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Monday 18 April 2016


Guest Post by James L. Gordon, P. Eng.

When Astaldi demolished the half-built dome, I just could not understand the reason for their decision. Now I know!

All hydro projects built in Northern Canada are constructed with heated and illuminated, insulated fabric enclosures covering all concrete work, sometimes with a small high-speed crane at the top to transport concrete buckets and skips of re-bar. The enclosures provide an excellent 24-hour, 7 days per week work environment, greatly increasing productivity.

With the release of the EY interim report, they mentioned that remuneration for the work undertaken is based on man-hours. Page 9, part 5.8, states –“However, the payment mechanism is based on person-hours expended rather than m3 of concrete poured.” This is a recipe for disaster, since the contractor, Astaldi, can increase remuneration and hence profit, by increasing staff.

This payment method contradicts the statement by Ed Martin at the 2015 annual general meeting wherein he stated “We gave Astaldi the quantities …. They get a unit amount for every bit of concrete that they install. So it’s called a unit rate contract”. Both interpretations of the contract are likely to be partially correct.

The General Contractor (Astaldi) will have awarded sub-contracts to a concrete contractor and a bent re-bar contractor. Both sub-contractors are specialised, and this is normal practice. The sub-contractors will be paid per unit of concrete and per weight of re-bar.

However, all labor, according to EY, is paid per hour worked. This covers all labour blasting and crushing rock for the concrete sub-contractor, all labor involved with building forms, installing the re-bar, pouring the concrete, and building a heated enclosure over the wet concrete. After the concrete is set, labor will dismantle to enclosure and formwork, and start again on new formwork. Hence, Astaldi has no incentive to optimise the use of labor, quite the opposite.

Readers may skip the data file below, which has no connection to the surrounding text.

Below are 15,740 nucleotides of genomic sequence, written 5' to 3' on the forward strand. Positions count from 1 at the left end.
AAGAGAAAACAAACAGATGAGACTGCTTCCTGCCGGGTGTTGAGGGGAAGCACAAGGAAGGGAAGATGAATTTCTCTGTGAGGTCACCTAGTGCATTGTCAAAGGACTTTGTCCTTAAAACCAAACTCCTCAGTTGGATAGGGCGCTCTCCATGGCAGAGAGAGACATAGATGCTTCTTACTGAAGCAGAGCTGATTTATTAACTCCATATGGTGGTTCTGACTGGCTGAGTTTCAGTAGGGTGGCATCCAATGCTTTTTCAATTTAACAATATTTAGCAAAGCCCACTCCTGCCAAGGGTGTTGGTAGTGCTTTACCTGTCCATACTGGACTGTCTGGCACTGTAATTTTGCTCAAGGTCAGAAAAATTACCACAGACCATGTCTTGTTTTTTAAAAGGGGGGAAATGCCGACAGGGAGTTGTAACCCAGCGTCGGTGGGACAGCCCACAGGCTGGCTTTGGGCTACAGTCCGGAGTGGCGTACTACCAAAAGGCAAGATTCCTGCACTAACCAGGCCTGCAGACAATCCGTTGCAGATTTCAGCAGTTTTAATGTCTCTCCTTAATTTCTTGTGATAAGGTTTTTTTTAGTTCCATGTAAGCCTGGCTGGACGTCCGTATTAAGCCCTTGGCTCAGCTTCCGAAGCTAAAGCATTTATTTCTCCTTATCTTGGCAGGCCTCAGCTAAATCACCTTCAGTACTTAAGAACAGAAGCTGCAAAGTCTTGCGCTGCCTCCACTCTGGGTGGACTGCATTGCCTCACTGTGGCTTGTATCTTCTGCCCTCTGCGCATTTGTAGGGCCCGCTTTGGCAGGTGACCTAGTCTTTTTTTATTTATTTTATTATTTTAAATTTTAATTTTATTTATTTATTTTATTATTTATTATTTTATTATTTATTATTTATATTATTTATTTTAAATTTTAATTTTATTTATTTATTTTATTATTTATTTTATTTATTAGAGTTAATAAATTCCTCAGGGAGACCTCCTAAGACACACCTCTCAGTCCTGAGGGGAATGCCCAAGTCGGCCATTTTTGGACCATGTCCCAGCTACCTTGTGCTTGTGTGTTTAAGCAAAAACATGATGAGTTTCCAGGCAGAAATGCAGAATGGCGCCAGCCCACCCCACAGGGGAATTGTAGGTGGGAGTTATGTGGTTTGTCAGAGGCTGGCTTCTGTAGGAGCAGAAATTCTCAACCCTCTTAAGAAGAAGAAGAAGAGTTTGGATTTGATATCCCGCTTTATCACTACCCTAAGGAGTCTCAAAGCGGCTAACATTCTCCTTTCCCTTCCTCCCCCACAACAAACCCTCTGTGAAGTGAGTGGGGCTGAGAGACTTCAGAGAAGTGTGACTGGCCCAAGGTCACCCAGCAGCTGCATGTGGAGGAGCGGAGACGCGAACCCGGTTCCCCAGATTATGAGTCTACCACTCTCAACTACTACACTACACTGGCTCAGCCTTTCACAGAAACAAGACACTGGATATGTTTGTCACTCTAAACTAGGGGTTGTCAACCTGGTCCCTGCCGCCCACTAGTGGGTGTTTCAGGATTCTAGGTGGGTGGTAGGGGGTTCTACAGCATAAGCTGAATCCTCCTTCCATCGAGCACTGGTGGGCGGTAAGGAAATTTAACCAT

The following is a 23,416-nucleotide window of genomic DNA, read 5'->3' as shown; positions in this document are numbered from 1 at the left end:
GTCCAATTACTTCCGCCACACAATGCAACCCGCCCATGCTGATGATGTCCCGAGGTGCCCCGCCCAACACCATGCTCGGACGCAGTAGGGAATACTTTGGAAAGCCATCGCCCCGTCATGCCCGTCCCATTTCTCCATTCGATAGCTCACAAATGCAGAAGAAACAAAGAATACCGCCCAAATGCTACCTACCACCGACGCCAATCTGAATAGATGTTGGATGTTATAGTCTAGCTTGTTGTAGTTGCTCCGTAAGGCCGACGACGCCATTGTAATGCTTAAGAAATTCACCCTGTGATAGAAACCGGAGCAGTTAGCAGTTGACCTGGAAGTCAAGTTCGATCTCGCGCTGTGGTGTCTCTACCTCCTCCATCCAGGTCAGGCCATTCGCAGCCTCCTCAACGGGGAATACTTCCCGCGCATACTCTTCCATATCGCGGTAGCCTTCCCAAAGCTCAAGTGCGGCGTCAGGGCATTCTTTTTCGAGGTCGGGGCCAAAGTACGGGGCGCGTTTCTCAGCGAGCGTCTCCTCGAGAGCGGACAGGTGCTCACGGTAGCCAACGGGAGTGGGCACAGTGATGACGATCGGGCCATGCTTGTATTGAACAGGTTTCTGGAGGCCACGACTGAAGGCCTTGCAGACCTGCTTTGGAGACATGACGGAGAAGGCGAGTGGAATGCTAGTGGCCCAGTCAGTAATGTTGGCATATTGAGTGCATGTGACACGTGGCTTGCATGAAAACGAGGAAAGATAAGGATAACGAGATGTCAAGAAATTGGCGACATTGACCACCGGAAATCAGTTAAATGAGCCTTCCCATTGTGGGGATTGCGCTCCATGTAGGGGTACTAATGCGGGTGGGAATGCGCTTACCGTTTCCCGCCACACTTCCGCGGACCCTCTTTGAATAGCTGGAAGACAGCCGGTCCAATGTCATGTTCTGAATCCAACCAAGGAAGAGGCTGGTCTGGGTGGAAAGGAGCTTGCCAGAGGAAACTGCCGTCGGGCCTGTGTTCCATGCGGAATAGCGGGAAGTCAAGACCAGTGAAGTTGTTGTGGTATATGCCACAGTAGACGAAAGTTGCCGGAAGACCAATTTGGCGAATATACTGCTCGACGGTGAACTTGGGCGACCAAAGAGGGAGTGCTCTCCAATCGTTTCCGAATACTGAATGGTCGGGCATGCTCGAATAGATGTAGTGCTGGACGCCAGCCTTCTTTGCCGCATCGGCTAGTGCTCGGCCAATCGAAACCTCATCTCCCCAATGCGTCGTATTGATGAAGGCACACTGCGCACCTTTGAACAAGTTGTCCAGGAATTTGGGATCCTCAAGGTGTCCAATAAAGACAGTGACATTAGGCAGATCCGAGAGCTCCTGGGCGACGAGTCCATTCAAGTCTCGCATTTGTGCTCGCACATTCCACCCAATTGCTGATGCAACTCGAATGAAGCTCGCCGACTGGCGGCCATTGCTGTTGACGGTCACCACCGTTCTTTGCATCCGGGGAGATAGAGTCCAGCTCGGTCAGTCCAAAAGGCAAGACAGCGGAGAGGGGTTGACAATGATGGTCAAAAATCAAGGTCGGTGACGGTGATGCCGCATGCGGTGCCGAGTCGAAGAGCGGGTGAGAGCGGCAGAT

Astaldi then demolished the dome with the consequence that more labour had to be hired to shovel snow, remove ice with propane torches from re-bar and build small heated enclosures over each wet concrete pour. They are smart – not stupid.

Another statement by EY includes a chart on page 11 (shown below) showing the percent completion of each contract as of end December 2015. There are ten contracts listed, with progress ranging from 92% for the Labrador transmission line to 5% for the Island transmission line. Six contracts have a progress between 31% and 40%. For an overall progress, these ratios need to be weighted based on estimated contract cost, which is not available, but should be divulged so that an accurate assessment of progress can be made

The average progress for the 10 contracts is 34.7%, for 36 months of work from January 2013 to December 2015. With weighting, the overall progress is likely to be in the region of 36% or less, due to the low progress on the large Island transmission contract. This works out at a progress of 1% per month since work started. Hence time to completion is 100-36 = 64 months (5 years and 4 months) for a completion date sometime in April 2021!

Turning now to project costs; the Newfoundland and Labrador budget has just been released, to include a “Muskrat Subsidy” on all taxpayers. This may have to be paid for many years if the cost continues to escalate. Studies have been undertaken by the World Bank on hydro cost escalation during construction, (Paper #61, Geological complications and cost overruns: A survey of Bank-financed hydroelectric projects) and it was found that a cost increase in the order of 40% was not unusual, and occasionally a larger escalation can occur.

If the initial cost of Muskrat was in the region of $7B, then a 40% increase would result in a final cost of around $10B, including interest during construction. With the hybrid general contract, the large cost increases provided to date, with the project less than 36% complete, and the serious delays in the schedule, I suspect that this cost will be easily exceeded

Hope I am wrong.

Jim Gordon P.Eng (Retired)
Editor's Note:
James L. Gordon, P.Eng. (Retired)
During a career spanning more than six decades, James L. Gordon has worked on 113 hydro projects, six of which received awards “for excellence in design” by the Association of Consulting Engineers of Canada. 

Engineering projects have taken him to 15 countries; he has served for 9 years as Vice-President Hydro, Montreal Engineering, practiced as a private consultant, served on a number of Review Boards, including for Newfoundland and Labrador Hydro, authored or co-authored 86 papers, and wrote multiple columns published by Hydro Review Worldwide.

His professionalism is unassailable; his contribution to the discipline of civil engineering, especially in the hydro field, is simply vast. The Uncle Gnarley Blog is indebted to him for his contribution to our understand of many complex issues relating to the Muskrat Falls project.